Starring Clive Owens and Juliet Binoche, http://www.imdb.com/title/tt2380331/?ref_=nv_sr_1 focuses on two talented and cranky high school teachers. Owens teaches English while Binoche teaches art at an élite private school. Both demand a lot from their students and are disappointed with their own ability to produce the excellence they once did. Owens’ alcoholism is the main cause of his writers’ block, while Binoche’s rheumatoid arthritis hinders her painting.
They’re neither warm nor fuzzy ever rather they’ve embraced the “genius must be prickly loners” philosophy. They are rather interesting and the film moves along quickly. Owens likes to compete and when his students tell him that the new art teacher believes “words are lies,” he dreams up a Words vs. Pictures competition, which all characters do acknowledge is a false dichotomy.
The leads and Amy Brenneman, who plays the head of the school board, are compelling. I thought the students’ acting didn’t ring true. I’ve seen better chemistry and half way through most romantic films, I’m rooting for the opposites to work things out. Here I thought well, I wish these people well, but if they part company perhaps that is better.
All in all, it’s an okay movie, but it could have been better. It did make me think I wish Amy Brenneman had another TV series. I miss her down-to-earth appeal.
A fast-paced concise overview of Hong Kong’s protests.
Released in 1937 starring Sacha Guitry, Désiré is a comedy about a French woman and her household staff. Odette is a former actress who’s beau is a government Minister. Her staff includes a cook, a maid, a chauffeur we never see, but lacks a valet. The night before Odette, played by Guitry’s wife at the time, and her beau are to leave for the countryside, a chatty, meticulous valet comes to interview for the job. His references are impeccable and he’s hired. God forbid the couple goes to the country without a valet.
In the kitchen Désiré gets to know the maid and the cook. He’s very professional about his job and the hardest worker of the group, but also shares lots of observations about employers e.g. in a couple days a servant knows his employer well. In a year the servant can predict the employer’s every move and thought, yet after employing a servant for 5 years the employer probably doesn’t even know the servant’s last name. Touché.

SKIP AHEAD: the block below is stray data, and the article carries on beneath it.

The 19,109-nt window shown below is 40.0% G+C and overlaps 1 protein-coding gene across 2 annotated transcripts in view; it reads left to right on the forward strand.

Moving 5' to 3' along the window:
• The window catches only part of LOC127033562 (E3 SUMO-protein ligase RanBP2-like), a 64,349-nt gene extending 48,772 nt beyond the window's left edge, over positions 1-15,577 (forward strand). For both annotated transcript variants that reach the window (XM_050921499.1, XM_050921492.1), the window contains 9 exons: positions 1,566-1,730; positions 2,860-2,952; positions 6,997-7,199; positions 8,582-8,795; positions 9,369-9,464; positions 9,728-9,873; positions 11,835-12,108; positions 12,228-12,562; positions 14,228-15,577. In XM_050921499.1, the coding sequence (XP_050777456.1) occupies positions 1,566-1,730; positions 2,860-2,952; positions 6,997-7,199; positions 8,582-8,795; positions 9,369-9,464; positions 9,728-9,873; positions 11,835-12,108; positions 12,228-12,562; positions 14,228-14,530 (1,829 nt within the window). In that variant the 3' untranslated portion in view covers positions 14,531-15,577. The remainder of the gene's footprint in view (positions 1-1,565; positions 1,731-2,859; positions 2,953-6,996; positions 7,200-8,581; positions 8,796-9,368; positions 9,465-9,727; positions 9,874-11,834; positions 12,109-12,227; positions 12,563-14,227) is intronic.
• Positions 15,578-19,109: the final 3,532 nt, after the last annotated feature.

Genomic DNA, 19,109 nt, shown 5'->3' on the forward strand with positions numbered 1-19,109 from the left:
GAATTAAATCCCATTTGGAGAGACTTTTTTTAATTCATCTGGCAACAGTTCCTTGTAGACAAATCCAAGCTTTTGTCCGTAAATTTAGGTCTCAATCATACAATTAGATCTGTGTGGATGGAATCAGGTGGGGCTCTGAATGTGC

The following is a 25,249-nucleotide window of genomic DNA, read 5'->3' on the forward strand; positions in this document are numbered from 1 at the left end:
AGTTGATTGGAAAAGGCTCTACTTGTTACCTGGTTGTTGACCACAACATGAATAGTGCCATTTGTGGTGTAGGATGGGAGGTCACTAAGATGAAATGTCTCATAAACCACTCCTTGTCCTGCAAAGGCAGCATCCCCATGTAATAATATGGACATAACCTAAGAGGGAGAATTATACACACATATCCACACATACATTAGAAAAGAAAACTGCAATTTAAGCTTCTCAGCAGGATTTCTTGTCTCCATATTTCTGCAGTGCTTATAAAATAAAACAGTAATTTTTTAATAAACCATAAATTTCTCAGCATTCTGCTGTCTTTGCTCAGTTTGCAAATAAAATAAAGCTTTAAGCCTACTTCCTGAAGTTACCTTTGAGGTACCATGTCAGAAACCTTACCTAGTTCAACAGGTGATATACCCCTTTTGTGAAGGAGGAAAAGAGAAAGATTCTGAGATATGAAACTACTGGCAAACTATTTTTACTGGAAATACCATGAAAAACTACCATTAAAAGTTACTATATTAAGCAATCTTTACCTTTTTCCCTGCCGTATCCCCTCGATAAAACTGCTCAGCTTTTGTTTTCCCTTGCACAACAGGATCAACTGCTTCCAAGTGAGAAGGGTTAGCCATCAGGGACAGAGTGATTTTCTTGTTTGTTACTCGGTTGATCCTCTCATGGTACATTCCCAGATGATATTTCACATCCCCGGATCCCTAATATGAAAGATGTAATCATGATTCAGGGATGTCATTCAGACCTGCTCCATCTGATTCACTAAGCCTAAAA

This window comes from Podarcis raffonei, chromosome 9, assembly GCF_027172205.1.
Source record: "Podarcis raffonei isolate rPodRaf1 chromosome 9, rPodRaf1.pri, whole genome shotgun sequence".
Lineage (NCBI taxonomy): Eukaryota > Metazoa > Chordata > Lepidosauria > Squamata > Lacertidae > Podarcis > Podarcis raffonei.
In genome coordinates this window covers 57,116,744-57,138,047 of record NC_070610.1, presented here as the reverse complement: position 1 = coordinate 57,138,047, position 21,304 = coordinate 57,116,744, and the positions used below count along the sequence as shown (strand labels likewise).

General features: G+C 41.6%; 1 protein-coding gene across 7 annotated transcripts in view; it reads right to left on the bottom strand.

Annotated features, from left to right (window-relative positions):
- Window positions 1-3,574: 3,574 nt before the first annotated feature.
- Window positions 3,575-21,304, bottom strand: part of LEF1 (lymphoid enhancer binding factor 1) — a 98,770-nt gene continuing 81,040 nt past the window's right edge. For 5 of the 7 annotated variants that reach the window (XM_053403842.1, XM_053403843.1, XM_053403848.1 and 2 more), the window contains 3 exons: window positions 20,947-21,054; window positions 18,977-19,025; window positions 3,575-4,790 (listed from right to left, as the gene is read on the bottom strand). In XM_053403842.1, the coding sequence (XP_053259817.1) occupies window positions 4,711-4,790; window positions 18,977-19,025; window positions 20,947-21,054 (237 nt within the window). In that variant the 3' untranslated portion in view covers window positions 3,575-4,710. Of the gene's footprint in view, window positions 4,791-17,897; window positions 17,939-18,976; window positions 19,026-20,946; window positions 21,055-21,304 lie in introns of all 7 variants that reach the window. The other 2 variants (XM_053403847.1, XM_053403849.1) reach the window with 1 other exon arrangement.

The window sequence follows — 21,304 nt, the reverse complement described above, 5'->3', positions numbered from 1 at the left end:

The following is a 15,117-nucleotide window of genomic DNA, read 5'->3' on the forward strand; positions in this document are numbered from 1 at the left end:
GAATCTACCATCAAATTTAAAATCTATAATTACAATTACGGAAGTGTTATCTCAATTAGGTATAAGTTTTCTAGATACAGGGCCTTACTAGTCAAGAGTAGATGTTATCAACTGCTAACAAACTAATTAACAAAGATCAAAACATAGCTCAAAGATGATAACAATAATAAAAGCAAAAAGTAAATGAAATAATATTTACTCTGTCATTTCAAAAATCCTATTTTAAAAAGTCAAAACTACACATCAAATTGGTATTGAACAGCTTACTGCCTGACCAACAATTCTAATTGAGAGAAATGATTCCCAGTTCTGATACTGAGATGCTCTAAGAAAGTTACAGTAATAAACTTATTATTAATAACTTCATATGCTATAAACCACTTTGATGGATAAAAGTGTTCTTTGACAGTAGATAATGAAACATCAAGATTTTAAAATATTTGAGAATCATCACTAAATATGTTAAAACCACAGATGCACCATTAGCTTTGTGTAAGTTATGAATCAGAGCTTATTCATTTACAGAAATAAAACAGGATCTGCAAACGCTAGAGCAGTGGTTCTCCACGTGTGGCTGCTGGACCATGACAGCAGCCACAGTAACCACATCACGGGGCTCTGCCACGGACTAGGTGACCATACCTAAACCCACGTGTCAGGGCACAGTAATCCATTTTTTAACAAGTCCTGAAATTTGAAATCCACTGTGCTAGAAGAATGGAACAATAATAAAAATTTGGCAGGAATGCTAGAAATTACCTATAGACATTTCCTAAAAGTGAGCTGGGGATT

Désiré’s previous employer intimates that while he was impeccable at his job, he made sexual overtures and therefore was let go. Odette is ready to send him packing but he persuades her to trust that it’ll never happen again.
All goes well until madam starts having dreams of Désiré making overtures. Her beau hears her calling out his name. Meanwhile Désiré also has dreams and the maid hears him calling out. Both don’t know what to do and try to hide the problem as best they can.
Désiré is a farce done with wit and intelligence. It makes some good points and is something of a counterpoint to Downton Abbey. Here the characters smoke and joke and toy with each other. Guitry is a fine comic actor who held my interest from start to finish.
I’ve heard that Bicycle Thief is a classic film but never saw it — till now. I got the DVD, and see that the title’s been correctly translated to Bicycle Thieves, which makes more sense. (Bravo, Criterion Collection!)
I wasn’t sure what I expected, but I didn’t expect the emotional power this simple movie packed.
In a nutshell, Bicycle Thieves shows the poverty of post-WWII Italy. Many men stand in line for job opportunities. Only a couple will get anything. Since he has a bicycle, Antonio Ricci is lucky enough to get a job putting up posters. He must have a bike. The first problem is that his bike has been pawned. It recoup it his wife Maria pawns the family’s sheets, sheets they got as wedding presents. Since this job will pay well and steadily and since there’s nothing else of value, pawning the sheets seems sensible. Though I did have a feeling of apprehension as soon as they got their money.
Antonio uses most of the money to recover his bike and starts work. As the title suggests it isn’t long before some ne’er-do-well, someone just as needy as Antonio steals the bike. The rest of the movie is the search for the thief and the bike. While it seems like little can be done with such a simple problem, director DeSica presents a journey through impoverished Rome that breaks your heart and shows you the self-absorbed rich, the dangers of pedophiles, the ties between a father and a son and the longing for better by people who’re more than willing to work for what they get.
The ending is particularly moving and well earned. The emotional journey we’re taken on is real. As a neo-realistic film Bicycle Thieves portrays life as it probably really was for many. I could definitely watch this again and again.